(2/18) Working in management for twenty years has taught me many valuable lessons. In the beginning of my career, I learned very quickly what the term “Exempt Manager” means and its direct correlation with the word “salaried”. Lists neurotically became a
part of my day, and I found if I didn’t write it down ….it did not exist. I had a collage of sticky notes and calendar date that I kept in a neat leather binder. It became a joke that I carried my junk drawer with me. Although it may have seemed counterproductive, this technique instilled confidence as I always had the answers to the questions who, what, when,
where and why.
I worked in a regional department allowing me to travel and take in the view of several offices. I began to notice a trend between the climate of the atmosphere and the productivity of the staff. One location in particular that contributed to my conclusion, tried to decrease the time managers spent in the office. A counter top desk was
accompanied by one stool that seemed to be more of a liability than an office chair. The office became a stop and drop overflow storage space complete with a barrage of dangling cords and a sea of paperwork. As I sideways stepped into the office, I noticed how daily tasks and accountabilities became lost. The general surroundings felt chaotic and the management
team was not quite prepared for the day.
Comparatively, another office only thirty miles away had an opposite perspective. They felt if the environment was neat and comfortable, this would portray a standard for the team to uphold. A professional desk was set with three contoured office seats. Organized files were displayed aside a cheerful arrangement of Star Gazer Lilies, pink
Roses and soft Babys Breath. A Lavender scented oil dispensed an energizing aroma through the space. The management and staff seemed to be smiling more with an orderly routine to their day. With a direct evaluation of fiscal aspects, turnover percentages and overall satisfaction, I had a clear view of the conclusive effects that a workplace setting can have on
both efficiency and moral. I have since implemented this theory throughout what is now my at home office. This adaption has brought me the perception of the client, employees and myself.
The Decision was Made
It was daunting to take those last steps off of the corporate express. Starting a business from your home raises many questions. I found myself feeling stressed and doubtful, that is until I went to the office supply store in my town. I walked in seeking the basic agenda of pens to planners when I saw on the other side of the neatly formed
aisles, a row of desks with sleek wooden finishes. They were dressed with fresh floral bouquets and picture frames and came complete with organizational drawers and cabinets. I began to envision my business in a new light. I could see my hopes all spun together in my busy little office. I could hear the chiming bells on the door when a client walked in and the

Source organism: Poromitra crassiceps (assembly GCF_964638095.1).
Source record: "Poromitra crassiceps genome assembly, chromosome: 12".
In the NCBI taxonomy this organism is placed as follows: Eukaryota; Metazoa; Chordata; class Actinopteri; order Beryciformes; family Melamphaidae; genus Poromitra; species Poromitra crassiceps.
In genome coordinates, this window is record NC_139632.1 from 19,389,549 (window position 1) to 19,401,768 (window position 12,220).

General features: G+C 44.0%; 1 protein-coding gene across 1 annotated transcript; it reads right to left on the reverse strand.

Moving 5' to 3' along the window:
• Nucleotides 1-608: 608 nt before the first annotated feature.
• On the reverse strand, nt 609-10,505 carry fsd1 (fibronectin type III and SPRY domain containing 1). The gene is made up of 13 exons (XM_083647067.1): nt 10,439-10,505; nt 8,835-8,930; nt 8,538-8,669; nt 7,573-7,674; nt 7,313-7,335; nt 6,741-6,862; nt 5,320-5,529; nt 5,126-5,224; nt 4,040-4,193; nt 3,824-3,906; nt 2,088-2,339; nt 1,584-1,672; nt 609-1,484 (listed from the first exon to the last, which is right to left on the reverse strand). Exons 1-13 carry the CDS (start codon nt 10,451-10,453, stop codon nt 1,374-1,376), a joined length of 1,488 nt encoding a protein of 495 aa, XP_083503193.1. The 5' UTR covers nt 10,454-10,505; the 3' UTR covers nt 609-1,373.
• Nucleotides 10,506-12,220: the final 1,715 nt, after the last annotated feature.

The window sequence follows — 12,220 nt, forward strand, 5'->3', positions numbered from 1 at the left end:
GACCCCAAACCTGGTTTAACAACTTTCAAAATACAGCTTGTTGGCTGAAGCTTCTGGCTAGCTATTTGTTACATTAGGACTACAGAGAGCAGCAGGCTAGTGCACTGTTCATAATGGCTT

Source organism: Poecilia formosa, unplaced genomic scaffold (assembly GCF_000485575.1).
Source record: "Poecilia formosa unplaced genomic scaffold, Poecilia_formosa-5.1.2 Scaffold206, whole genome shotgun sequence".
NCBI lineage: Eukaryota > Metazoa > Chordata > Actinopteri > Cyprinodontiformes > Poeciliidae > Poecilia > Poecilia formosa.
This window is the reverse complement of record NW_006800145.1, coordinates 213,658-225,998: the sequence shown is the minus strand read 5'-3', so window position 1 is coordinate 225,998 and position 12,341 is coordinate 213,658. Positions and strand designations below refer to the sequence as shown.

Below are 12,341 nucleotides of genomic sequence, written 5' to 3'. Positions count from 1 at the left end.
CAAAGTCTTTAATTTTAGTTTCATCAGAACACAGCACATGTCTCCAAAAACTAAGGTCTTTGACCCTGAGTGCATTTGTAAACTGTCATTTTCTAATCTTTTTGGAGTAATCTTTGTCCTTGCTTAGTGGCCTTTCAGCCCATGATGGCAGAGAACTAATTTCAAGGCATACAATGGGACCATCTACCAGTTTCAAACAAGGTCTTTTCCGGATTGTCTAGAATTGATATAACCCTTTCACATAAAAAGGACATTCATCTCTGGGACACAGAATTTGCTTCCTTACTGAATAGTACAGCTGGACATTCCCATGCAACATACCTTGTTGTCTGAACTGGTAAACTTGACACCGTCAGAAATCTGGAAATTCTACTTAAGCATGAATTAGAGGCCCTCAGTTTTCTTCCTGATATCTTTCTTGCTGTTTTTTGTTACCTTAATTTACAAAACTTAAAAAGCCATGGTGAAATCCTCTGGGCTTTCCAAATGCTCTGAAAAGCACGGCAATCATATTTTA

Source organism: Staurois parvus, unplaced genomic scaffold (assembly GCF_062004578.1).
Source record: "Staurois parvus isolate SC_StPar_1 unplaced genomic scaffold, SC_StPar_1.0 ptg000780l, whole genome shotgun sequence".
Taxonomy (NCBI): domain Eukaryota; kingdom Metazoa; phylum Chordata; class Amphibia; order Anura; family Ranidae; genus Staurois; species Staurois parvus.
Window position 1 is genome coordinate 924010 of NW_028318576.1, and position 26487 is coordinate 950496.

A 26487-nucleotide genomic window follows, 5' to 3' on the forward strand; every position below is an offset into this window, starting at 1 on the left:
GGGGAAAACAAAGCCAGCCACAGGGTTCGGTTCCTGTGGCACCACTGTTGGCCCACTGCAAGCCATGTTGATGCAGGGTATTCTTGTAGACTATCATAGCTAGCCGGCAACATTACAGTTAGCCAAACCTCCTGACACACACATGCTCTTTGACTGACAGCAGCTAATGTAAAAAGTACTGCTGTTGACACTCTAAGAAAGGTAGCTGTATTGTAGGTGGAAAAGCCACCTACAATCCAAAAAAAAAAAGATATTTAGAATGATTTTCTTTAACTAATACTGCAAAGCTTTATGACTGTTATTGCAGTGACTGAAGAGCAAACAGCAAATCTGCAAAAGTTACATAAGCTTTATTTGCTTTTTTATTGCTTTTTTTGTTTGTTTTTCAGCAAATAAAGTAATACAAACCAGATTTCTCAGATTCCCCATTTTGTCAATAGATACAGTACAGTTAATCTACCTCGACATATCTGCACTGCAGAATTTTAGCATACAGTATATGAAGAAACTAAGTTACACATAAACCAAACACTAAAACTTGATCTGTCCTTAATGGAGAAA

sounds of the phone ringing. I knew this is what I needed. As I had learned from my previous experiences, the office should be inviting. Presentation and atmosphere may not be the physical key to success, however it is a large piece of the puzzle.
I decided to purchase the Cherrywood ensemble to go along with my original purchase, which was a pack of pens, a stapler and new planner. It was delivered and set up within three days. The set fit perfectly and was completed with a book shelf and filing cabinet. I hung a large framed portrait of scrolling Ivy and lush Hydrangeas behind the
desk. I went to work setting up files, desktop décor and supplies. A few hours later, the last bag and box was emptied. I turned the light out and shut the door. I waited for about three minutes before returning to the room with fresh eyes. The first thing I noticed was the breezy scent of fresh flowers I had arranged. My business cards sat next to the vase with a
showcased quality. I finished what I had set out to do. I wanted an office that was neat and organized yet friendly and inviting. I took a deep breath and smiled. My mission was complete. I was open for business with a home office that had my own personal signature. Setting up an office like mine is easy with an affordable yet reliable company like
Jason L, too.
As a business consultant and troubleshooter, the days can get quite long. I still travel from business to business and frankly, the same rules apply. As I walk into each establishment needing my services, the first thing I notice is the taste and mood of my surroundings. My findings still run true as the staff and management teams
performance seems to correlate directly with the efficiency and set up of the environment. I like to reflect back one of my favorite quotes from Einstein. “Insanity is doing the same thing over and over again but expecting different results”. This concept of thinking can be applied to many of lifes and businesses scenarios. It can even be applied to the office
furniture we choose. Every small or large facet has a reason of being. When put to good use, positive results become visible. I found it most intriguing how a desk and chair can have such profound effects. The importance they hold is not in the wood they are made of. They hold the key to organization and efficiency while appealing to the senses. The recipe for
building a successful team and management has a variety of components. Starting with subtle transitions and efficient processes create a new day in the office that is beneficial to everyone. Needless to say, through all of my experience, I sat down on a fine Saturday afternoon. I pulled out my leather case and began to organize it one small note at a time.